|Gabriel, a high school junior, enjoys working the concession stand at the local movie theater on Friday and Saturday nights. He earns a little money for college, hangs out with his friends, and gets to watch movies for free. He even got a pay raise because of his strong work ethic and positive attitude. But when his supervisor asked him if he would be willing to work after school some days, Gabriel hesitated. The extra money would be great, but how would he finish all of his homework?
Research shows that having a job as a teenager can be a valuable experience, teaching responsibility and time management skills, as well as providing a paycheck. However, managing a job and school can be a tough balancing act.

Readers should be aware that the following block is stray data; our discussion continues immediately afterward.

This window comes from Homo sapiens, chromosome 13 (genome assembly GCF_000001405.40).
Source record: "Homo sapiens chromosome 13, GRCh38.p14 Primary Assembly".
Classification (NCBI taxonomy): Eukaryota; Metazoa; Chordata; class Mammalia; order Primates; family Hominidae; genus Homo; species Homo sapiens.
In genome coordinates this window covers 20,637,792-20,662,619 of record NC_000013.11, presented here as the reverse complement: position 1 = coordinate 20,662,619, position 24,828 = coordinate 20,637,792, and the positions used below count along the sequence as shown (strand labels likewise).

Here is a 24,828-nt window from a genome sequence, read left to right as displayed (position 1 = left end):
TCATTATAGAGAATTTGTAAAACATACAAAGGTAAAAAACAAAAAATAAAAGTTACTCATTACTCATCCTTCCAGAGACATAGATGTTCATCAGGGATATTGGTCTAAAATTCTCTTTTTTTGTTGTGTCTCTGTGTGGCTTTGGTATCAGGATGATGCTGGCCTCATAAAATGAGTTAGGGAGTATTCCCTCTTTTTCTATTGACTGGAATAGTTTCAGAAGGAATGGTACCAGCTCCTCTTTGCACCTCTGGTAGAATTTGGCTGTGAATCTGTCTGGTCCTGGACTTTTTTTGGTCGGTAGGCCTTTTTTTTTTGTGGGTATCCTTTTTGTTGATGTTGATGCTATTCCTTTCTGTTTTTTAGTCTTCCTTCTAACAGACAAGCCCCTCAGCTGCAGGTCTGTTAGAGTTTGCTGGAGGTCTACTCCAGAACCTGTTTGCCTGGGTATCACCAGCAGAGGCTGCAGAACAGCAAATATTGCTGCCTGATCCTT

(*) This fact sheet is based on a comprehensive review of the scientific literature, including computer searches of major bibliographic databases (e.g., PsycINFO, MEDLINE/PubMed, EBSCOhost) for epidemiological studies that evaluated what factors make boys more or less prone to certain outcomes. The literature search was limited to scholarly journal articles and government documents published in 2000 and later unless an article was a seminal piece in the field or contributed to tracking trends over time. The statistics provided are from the most recent year for which data were available. Where possible, data related specifically to boys are included, but when these data were not available, data on youth, ages 10 to 18, are provided.